The other major energy component indexes increased in April. The index for natural gas rose 3.1 percent and the index for electricity increased 0.7 percent. The energy index rose 30.3 percent over the past 12 months. All the major energy component indexes increased over the year. The gasoline index increased 43.6 percent and the fuel oil index rose 80.5 percent since April 2021. The index for electricity rose 11.0 percent, and the index for natural gas increased 22.7 percent over the last 12 months.

The U.S. Fed fueled inflation

Since the start of the coronavirus crisis in February-March 2020, the U.S. Federal Reserve has injected the markets with 120 billion US dollars in liquidity each month, through the purchase of 80 billion treasury bills and 40 billion MBS. To briefly say it, the Fed has printed 120 billion of US dollars each month for more than 18 months. High inflation is a logical consequence.

On March 16, 2022, amid annual inflation in February hitting 7.9%, never seen since January 1982, the Federal Reserve started to admit its mistakes and approved a 0.25 percentage point rate hike, the first increase since December 2018. This brings the federal funds rate now into a range of 0.25%-0.5%.[1] The move will correspond with a hike in the prime rate and immediately send financing costs higher for many forms of consumer borrowing and credit.

By raising its rates, the Fed forces the banks to increase the rates they offer to their customers for the financing of a house, a car or any consumer good.

In a rare move, the U.S. Federal Reserve approved a 0.50% interest rate increase on May 4 and announced plans to shrink its $9 trillion asset portfolio starting next month, in an effort to tackle a 8.5% inflation in annual terms, a record since January 1982.

The moves, announced after a two-day policy meeting of central bankers Wednesday, will raise the Fed’s benchmark federal-funds rate to a target range between 0.75% and 1%.

Fed officials indicated the rate increases will come with slower economic growth this year. The Federal Open Market Committee also projected roughly six more rate hikes in 2022, along with slower growth and higher inflation.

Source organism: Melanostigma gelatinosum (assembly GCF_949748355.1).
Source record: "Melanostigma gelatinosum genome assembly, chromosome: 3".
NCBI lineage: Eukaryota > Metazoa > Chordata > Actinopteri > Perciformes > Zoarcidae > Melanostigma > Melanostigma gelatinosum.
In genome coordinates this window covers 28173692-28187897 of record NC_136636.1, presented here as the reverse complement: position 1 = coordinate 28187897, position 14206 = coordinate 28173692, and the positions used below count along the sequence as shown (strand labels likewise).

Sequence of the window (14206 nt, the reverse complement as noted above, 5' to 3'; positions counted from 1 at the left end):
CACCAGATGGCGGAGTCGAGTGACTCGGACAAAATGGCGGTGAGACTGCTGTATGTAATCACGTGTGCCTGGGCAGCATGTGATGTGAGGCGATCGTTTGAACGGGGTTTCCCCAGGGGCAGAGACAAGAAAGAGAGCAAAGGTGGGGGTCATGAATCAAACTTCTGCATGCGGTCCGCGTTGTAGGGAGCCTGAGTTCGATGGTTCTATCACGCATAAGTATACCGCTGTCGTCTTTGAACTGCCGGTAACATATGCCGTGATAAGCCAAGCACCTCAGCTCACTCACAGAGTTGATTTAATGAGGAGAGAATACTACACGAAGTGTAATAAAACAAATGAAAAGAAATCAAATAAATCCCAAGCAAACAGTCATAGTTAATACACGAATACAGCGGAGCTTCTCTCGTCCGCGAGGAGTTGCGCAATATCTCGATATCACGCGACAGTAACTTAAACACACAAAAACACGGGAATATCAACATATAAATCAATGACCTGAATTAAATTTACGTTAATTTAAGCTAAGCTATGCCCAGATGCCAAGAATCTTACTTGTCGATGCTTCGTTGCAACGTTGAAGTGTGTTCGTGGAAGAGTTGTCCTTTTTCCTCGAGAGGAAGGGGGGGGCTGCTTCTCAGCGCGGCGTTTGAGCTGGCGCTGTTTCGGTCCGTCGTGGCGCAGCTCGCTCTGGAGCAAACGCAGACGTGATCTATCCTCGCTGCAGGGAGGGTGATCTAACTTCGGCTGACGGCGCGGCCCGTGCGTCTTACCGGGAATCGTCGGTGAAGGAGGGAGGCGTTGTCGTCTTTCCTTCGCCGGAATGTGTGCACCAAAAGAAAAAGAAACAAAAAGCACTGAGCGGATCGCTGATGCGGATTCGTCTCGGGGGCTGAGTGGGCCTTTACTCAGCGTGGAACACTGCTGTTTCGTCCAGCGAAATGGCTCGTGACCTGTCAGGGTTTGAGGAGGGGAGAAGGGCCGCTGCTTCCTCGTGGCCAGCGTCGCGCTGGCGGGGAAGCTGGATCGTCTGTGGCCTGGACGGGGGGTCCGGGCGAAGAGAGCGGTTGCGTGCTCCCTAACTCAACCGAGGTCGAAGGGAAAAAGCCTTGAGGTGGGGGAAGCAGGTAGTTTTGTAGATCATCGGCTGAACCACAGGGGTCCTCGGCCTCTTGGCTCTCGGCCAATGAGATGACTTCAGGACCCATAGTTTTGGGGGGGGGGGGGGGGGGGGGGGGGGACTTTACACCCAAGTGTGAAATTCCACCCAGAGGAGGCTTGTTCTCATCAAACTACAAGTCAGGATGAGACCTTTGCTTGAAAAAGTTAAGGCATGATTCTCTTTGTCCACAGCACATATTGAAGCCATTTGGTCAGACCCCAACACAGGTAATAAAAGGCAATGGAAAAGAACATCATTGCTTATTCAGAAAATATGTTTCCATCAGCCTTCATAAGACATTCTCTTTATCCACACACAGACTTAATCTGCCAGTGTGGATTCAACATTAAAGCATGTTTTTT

The U.S. regulator pointed to necessity of further tightening its monetary policy. Jerome Powell, calling inflation in the U.S. “too high”, before denying its lasting character in Autumn 2021, said that the possibility of an equally significant rate hike will be considered at the next two meetings. It was also announced that on June 1, the reduction of assets on the Fed’s balance sheet, “inflated” during the easing period, will begin – within three months.

As of today, the Fed’s balance sheet stands at $8.2 trillion. Three-quarters of that increase, or $3 trillion, was created over a period of about 12 weeks last year.

It seems that the massive quantitative easing and the asset purchase program carried out by the Federal Reserve since 2008 have caused out-of-control inflation and that U.S. central bankers now fear the burst of the real estate and stocks bubbles they have created.

Read also : How to invest in gold

Amid high inflation and real estate bubble, some investors invest in gold to protect their purchasing power.

The Consumer Price Index for May 2022 is scheduled to be released on Friday, June 10, 2022 at 8:30 a.m. (ET).

The Consumer Price Index (CPI) measures the change in prices paid by consumers for goods and services. The CPI reflects spending patterns for each of two population groups: all urban consumers and urban wage earners and clerical workers.

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© Copyright 2022 – Swann Collins, investor and consultant in international affairs.